Sometimes they can get injured and have to switch to a different role.
Sometimes they simply are unable to do what they used to do so have to switch to something else.
Tech teams and managing people
All these same things happen in tech.
But we don’t really consider that. Often a techie is a techie is a techie. A career progression or switch doesn’t really make sense.
But it would be equally ridiculous to say “it’s just a footballer”.
People have experience, a role, they have skills and they have insights that nobody else can have. Expecting a person to act like a cog in a machine is insulting and ridiculous.
It is high time we started thinking of people in tech teams as significantly more valuable than they currently are.
Sports and teams in 2020
One of the things that I’ve noticed in, with a pandemic has been the disruption of sports teams. In Football, Cricket, Rugby, American Football, and many other elite sports, the normal cycle of season, end, rest, pre-season has not happened in the normal way, and it’s had consequences.
Looking at the English Premier League, the season stopped for several months, and then resumed relatively fast, aiming to finish quickly and restart the new season after only a few weeks. What the teams found was that while players had kept their stamina up by running on treadmills, they had not kept their match fitness up, their tackling, their bursts of pace etc. They found they got more injuries. And when the season ended, and then restarted without the normal period of rest and a pre-season, they found that players hadn’t recovered properly from injuries, and the condensed nature of the fixtures to try to fit the season in meant they got more injuries.
Looking at the NFL season in American Football, they didn’t really have a pre-season after coming out of lockdown, essentially a much longer pre-season. So they didn’t properly prepare the player’s bodies for play. They could get fit, but they weren’t match fit. It seems to have led to many players being unready for games, and bodies breaking down more in games than normal, at least early on in the season.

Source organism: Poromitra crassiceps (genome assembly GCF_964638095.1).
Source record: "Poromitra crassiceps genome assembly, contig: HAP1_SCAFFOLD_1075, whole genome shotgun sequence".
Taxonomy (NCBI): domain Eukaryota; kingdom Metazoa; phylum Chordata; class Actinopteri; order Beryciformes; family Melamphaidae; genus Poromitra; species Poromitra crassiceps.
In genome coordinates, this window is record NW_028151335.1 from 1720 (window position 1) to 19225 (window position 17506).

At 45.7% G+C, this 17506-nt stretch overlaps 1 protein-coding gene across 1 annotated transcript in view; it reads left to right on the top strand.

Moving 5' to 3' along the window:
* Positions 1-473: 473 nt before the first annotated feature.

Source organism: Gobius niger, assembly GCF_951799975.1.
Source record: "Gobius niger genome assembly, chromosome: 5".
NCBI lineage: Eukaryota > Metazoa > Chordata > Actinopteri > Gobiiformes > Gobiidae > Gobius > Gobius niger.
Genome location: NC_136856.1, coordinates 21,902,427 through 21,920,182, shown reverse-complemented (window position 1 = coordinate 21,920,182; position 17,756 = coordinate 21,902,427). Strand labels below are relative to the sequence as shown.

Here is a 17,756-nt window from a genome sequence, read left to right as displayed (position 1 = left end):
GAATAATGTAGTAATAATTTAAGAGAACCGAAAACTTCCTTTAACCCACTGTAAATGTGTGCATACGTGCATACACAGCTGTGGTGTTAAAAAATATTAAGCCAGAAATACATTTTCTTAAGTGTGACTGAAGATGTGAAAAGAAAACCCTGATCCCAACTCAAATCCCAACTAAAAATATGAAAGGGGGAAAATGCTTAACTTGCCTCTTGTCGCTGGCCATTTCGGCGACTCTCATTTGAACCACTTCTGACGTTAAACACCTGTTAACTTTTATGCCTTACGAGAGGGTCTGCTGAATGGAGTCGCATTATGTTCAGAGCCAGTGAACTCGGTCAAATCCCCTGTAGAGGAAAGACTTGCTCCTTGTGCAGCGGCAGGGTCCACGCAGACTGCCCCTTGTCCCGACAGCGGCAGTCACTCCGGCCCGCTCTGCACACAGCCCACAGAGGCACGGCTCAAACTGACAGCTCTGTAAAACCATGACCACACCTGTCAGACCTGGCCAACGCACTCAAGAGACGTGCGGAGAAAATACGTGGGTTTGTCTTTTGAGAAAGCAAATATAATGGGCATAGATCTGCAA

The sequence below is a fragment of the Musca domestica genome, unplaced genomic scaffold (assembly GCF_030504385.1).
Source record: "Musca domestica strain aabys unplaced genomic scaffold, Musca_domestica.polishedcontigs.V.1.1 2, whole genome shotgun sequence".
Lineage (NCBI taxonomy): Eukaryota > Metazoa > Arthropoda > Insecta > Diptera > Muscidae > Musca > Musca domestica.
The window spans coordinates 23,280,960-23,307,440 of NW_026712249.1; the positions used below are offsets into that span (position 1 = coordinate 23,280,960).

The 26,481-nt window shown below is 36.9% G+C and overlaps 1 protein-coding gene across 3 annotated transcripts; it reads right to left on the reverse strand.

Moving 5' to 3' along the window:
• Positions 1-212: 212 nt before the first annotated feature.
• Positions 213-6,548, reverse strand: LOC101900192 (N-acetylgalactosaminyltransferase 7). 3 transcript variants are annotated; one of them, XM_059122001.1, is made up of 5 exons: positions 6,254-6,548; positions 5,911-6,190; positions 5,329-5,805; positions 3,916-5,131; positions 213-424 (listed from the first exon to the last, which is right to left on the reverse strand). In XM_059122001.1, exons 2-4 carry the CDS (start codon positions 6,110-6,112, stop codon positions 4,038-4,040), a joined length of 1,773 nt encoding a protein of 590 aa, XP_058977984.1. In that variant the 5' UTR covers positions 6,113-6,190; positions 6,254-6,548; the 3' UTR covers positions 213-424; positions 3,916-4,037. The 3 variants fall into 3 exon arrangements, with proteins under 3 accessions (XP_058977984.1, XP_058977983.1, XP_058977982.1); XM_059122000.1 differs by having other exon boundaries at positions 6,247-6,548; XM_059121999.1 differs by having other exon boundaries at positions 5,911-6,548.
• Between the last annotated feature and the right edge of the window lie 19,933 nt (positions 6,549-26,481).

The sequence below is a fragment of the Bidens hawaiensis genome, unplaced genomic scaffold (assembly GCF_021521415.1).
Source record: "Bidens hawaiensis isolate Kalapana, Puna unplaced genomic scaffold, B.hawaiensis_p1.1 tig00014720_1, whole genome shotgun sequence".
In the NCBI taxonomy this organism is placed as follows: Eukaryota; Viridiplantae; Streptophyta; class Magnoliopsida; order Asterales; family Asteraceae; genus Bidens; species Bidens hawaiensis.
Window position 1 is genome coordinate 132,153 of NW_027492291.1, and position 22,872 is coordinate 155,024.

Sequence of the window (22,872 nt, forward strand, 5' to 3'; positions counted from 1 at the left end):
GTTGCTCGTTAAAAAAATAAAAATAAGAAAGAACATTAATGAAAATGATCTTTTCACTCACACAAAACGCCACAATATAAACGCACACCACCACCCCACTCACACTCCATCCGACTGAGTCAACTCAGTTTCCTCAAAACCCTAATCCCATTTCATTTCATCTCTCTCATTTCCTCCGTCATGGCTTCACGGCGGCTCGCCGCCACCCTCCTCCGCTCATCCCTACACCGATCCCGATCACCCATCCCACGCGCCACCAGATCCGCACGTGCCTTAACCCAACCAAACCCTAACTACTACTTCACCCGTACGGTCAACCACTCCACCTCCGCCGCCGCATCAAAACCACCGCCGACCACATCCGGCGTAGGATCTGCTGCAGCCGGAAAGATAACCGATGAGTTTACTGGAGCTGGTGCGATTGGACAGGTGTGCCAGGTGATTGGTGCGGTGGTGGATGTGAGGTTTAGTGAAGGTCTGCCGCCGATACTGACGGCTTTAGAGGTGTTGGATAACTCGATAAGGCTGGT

When an elite sports person is thrown into an environment without the right preparation and care, then they can often deal with it, but the risk of injuries and unexpected consequences is increased.
Better preparations means that unexpected consequences are reduced.
Essentially, sports teams know not to constantly put individuals under constant stress, because their bodies will eventually break down.
Tech, teams and the fact that we work in high stress cycles
There is a big similarity with technology teams and individuals and the fact that most tech teams that I hear about are built around constant high stress environments.
Most tech project management will involve some form of “what do we need to do?” process and some way of saying “when will it get done?”
Often this is done in the form of a “sprint” (or similar) and often this will be in the form of a few weeks, and 2 weeks seems to be a very common timescale.
If a team is constantly developing in “2 week sprints” then you have a relentless cadence, often supported by a project manager of some sort and pressured by upper management. Imagine spreading that out over a year?
Now, I’m not saying that you should not work hard. What I am saying is that there is a cost to constantly doing the same process over and over.
In the same way that a company is aiming for a release for a promotion or a specific date, maybe each company has a cadence, a season. I certainly know of companies that had times when they were working harder and times when they were not.
Maybe we should consider our tech teams as needing off-season, and pre-season just like a sports team.
Maybe managers need to look out for individuals in case they have the equivalent of an “in-season injury”.
And yes, this is more about a mental health issue rather than about breaking legs or pulling muscles (although, bad backs people and desks people!)
These are of course analogies, rather than complete ideas, and many companies will say that they have processes for something like this, but my experience is that many managers do not, and that is my point.
Tech is often a high stress world, and the delivery of technology projects is often at the sharp end of a business. It is often seen as the critical piece of the puzzle, and the stress levels of tech people are so often very high, and it’s why I see so much burnout.
Maybe, just maybe, there’s a better way to think about it.